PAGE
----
Just my .02, but based on what I’m seeing/hearing, I think the Bonnie Dick is done for…

Some pics from various sources tell the story.

Forward mast collapsed due to superstructure melting out from under it

Holes burned through from the hangar deck to the flight deck. Helos were dropping water in these holes to try to put out the fire on the hangar deck.

The hangar deck looking up toward the superstructure through a hole in the flight deck.

Not sure where this is, other than deeper in the ship. Massive damage, melted/warped steel bulkheads.

2 years, millions of dollars of upgrades lost, a ship that will not be able to be returned to service soon, if ever, and a heavier load on the remaining ships until one of the old ships can be brought back from the White Fleet to pick up the load.

A lesson learned about keeping at least ONE firefighting system operable on a ship when it’s in upkeep/maintenance…

But no lives were lost, and kudos to the duty section and away fire parties from the other ships at the pier that managed to contain the fire and keep the ship from sinking at the pier. You did the best you could with what you had, in the best traditions of the Navy, you NEVER gave up. Thank you.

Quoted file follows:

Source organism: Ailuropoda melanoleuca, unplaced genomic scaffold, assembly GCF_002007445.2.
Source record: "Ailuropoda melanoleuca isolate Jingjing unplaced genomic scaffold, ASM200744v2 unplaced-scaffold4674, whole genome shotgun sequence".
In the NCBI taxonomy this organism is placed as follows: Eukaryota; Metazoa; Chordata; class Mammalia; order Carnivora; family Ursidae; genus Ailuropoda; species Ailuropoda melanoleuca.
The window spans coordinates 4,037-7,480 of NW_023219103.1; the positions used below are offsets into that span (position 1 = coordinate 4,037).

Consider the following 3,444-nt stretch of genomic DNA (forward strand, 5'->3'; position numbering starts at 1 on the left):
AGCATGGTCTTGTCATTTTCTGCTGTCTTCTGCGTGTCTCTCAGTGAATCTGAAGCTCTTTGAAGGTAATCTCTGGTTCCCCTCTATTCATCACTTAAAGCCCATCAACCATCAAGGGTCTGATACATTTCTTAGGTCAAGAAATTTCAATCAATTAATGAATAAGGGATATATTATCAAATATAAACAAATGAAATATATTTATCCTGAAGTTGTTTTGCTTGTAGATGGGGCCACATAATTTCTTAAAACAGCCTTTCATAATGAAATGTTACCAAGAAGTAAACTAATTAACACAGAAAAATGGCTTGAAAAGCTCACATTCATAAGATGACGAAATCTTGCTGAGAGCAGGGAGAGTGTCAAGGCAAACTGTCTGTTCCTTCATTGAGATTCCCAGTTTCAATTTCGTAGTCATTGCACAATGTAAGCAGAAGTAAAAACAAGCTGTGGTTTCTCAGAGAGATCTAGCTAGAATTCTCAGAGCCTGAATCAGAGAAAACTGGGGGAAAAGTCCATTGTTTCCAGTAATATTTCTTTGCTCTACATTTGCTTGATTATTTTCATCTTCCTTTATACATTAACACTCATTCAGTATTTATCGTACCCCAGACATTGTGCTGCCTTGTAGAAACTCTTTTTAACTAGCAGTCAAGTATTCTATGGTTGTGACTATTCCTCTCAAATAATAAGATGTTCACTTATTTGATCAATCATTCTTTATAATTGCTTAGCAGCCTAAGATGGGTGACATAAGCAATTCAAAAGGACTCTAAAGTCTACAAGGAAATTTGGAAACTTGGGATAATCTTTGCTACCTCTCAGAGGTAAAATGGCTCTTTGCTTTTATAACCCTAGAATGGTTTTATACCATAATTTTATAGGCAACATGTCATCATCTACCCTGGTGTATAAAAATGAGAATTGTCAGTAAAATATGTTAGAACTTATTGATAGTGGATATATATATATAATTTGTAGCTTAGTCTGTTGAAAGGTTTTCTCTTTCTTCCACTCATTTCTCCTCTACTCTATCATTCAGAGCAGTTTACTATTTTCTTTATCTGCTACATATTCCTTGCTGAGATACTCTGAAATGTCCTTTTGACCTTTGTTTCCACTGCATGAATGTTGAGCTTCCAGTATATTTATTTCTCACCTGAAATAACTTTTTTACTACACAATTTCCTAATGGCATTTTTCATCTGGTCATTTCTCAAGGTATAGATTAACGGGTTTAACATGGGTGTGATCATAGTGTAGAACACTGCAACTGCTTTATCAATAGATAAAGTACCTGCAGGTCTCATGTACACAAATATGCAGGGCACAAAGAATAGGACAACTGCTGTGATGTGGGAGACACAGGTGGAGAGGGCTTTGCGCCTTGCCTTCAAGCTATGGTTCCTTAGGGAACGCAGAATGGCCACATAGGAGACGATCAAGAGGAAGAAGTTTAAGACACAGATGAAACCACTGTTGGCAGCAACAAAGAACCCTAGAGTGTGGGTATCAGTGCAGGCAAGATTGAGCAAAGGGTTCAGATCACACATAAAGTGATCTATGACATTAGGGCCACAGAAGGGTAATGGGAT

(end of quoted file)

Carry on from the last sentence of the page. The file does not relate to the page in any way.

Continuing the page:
Dammit… — 22 Comments

  1. Unpossible!

    All the WTC deniers told me that fire can’t melt steel!


    Seriously, that’s a sad sight.
    Kudos to the fire crews, and “bonne chance” to any replacement.

  2. Steel, when exposed to a fire of that magnitude, loses its strength. I’m afraid she’s a gone pecan.

    She was based in Dubai when I was there several years ago. She was parked in a barren part of the port of Jebel Ali. There were very few places for entertainment for sailors on liberty who want to cut loose and party. The USO had set up some tents dockside so they could at least get off the ship for a short time. It had to be a miserable place for them.